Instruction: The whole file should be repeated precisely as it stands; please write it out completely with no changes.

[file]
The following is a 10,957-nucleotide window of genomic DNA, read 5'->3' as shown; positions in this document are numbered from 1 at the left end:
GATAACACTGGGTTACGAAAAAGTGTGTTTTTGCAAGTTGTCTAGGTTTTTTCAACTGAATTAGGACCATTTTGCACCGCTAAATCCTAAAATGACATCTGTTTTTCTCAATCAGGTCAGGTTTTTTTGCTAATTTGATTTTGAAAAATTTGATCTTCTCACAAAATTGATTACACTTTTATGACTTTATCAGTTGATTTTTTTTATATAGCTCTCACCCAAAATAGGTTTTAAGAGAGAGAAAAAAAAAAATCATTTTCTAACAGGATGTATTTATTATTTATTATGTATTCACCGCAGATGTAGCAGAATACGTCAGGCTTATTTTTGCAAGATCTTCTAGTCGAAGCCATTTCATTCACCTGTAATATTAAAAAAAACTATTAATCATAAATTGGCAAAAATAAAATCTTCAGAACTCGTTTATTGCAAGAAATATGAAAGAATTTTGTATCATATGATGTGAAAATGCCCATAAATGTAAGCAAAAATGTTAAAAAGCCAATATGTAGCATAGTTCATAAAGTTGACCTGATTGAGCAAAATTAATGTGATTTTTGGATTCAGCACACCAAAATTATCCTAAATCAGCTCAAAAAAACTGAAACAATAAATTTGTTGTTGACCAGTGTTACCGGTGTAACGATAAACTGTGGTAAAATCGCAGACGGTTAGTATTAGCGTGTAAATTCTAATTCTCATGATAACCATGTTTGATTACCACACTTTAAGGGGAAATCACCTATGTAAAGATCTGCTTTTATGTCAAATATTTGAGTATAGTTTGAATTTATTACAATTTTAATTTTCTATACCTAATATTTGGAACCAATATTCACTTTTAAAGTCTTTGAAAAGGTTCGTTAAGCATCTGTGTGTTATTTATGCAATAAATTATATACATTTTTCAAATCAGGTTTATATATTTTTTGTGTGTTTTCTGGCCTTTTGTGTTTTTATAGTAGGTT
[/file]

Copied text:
The following is a 10,957-nucleotide window of genomic DNA, read 5'->3' as shown; positions in this document are numbered from 1 at the left end:
GATAACACTGGGTTACGAAAAAGTGTGTTTTTGCAAGTTGTCTAGGTTTTTTCAACTGAATTAGGACCATTTTGCACCGCTAAATCCTAAAATGACATCTGTTTTTCTCAATCAGGTCAGGTTTTTTTGCTAATTTGATTTTGAAAAATTTGATCTTCTCACAAAATTGATTACACTTTTATGACTTTATCAGTTGATTTTTTTTATATAGCTCTCACCCAAAATAGGTTTTAAGAGAGAGAAAAAAAAAAATCATTTTCTAACAGGATGTATTTATTATTTATTATGTATTCACCGCAGATGTAGCAGAATACGTCAGGCTTATTTTTGCAAGATCTTCTAGTCGAAGCCATTTCATTCACCTGTAATATTAAAAAAAACTATTAATCATAAATTGGCAAAAATAAAATCTTCAGAACTCGTTTATTGCAAGAAATATGAAAGAATTTTGTATCATATGATGTGAAAATGCCCATAAATGTAAGCAAAAATGTTAAAAAGCCAATATGTAGCATAGTTCATAAAGTTGACCTGATTGAGCAAAATTAATGTGATTTTTGGATTCAGCACACCAAAATTATCCTAAATCAGCTCAAAAAAACTGAAACAATAAATTTGTTGTTGACCAGTGTTACCGGTGTAACGATAAACTGTGGTAAAATCGCAGACGGTTAGTATTAGCGTGTAAATTCTAATTCTCATGATAACCATGTTTGATTACCACACTTTAAGGGGAAATCACCTATGTAAAGATCTGCTTTTATGTCAAATATTTGAGTATAGTTTGAATTTATTACAATTTTAATTTTCTATACCTAATATTTGGAACCAATATTCACTTTTAAAGTCTTTGAAAAGGTTCGTTAAGCATCTGTGTGTTATTTATGCAATAAATTATATACATTTTTCAAATCAGGTTTATATATTTTTTGTGTGTTTTCTGGCCTTTTGTGTTTTTATAGTAGGTT